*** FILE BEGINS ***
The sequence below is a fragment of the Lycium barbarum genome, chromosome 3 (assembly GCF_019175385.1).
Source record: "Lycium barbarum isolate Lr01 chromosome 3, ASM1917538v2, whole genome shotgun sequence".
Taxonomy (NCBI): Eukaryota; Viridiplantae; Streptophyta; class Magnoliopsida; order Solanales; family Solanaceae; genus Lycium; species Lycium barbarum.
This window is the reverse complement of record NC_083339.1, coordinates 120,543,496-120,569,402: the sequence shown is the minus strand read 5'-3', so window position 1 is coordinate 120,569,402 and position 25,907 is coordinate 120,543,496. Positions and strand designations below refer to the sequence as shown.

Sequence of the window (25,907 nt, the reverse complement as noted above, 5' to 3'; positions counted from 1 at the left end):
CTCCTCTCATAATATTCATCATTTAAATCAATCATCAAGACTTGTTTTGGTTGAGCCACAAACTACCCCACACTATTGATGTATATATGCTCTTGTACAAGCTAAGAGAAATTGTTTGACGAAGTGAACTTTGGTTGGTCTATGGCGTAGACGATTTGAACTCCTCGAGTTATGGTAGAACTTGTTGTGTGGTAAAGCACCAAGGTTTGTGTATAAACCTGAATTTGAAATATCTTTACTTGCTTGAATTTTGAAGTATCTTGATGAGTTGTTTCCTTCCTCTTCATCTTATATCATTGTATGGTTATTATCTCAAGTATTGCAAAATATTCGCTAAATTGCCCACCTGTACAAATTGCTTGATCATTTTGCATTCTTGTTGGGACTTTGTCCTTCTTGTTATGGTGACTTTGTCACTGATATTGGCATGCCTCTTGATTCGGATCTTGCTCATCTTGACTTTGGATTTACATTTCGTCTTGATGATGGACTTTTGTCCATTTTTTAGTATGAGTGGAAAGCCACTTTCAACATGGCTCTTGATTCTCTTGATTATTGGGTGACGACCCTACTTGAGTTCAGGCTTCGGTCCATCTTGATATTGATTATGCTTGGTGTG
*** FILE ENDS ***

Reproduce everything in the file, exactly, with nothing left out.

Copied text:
The sequence below is a fragment of the Lycium barbarum genome, chromosome 3 (assembly GCF_019175385.1).
Source record: "Lycium barbarum isolate Lr01 chromosome 3, ASM1917538v2, whole genome shotgun sequence".
Taxonomy (NCBI): Eukaryota; Viridiplantae; Streptophyta; class Magnoliopsida; order Solanales; family Solanaceae; genus Lycium; species Lycium barbarum.
This window is the reverse complement of record NC_083339.1, coordinates 120,543,496-120,569,402: the sequence shown is the minus strand read 5'-3', so window position 1 is coordinate 120,569,402 and position 25,907 is coordinate 120,543,496. Positions and strand designations below refer to the sequence as shown.

Sequence of the window (25,907 nt, the reverse complement as noted above, 5' to 3'; positions counted from 1 at the left end):
CTCCTCTCATAATATTCATCATTTAAATCAATCATCAAGACTTGTTTTGGTTGAGCCACAAACTACCCCACACTATTGATGTATATATGCTCTTGTACAAGCTAAGAGAAATTGTTTGACGAAGTGAACTTTGGTTGGTCTATGGCGTAGACGATTTGAACTCCTCGAGTTATGGTAGAACTTGTTGTGTGGTAAAGCACCAAGGTTTGTGTATAAACCTGAATTTGAAATATCTTTACTTGCTTGAATTTTGAAGTATCTTGATGAGTTGTTTCCTTCCTCTTCATCTTATATCATTGTATGGTTATTATCTCAAGTATTGCAAAATATTCGCTAAATTGCCCACCTGTACAAATTGCTTGATCATTTTGCATTCTTGTTGGGACTTTGTCCTTCTTGTTATGGTGACTTTGTCACTGATATTGGCATGCCTCTTGATTCGGATCTTGCTCATCTTGACTTTGGATTTACATTTCGTCTTGATGATGGACTTTTGTCCATTTTTTAGTATGAGTGGAAAGCCACTTTCAACATGGCTCTTGATTCTCTTGATTATTGGGTGACGACCCTACTTGAGTTCAGGCTTCGGTCCATCTTGATATTGATTATGCTTGGTGTG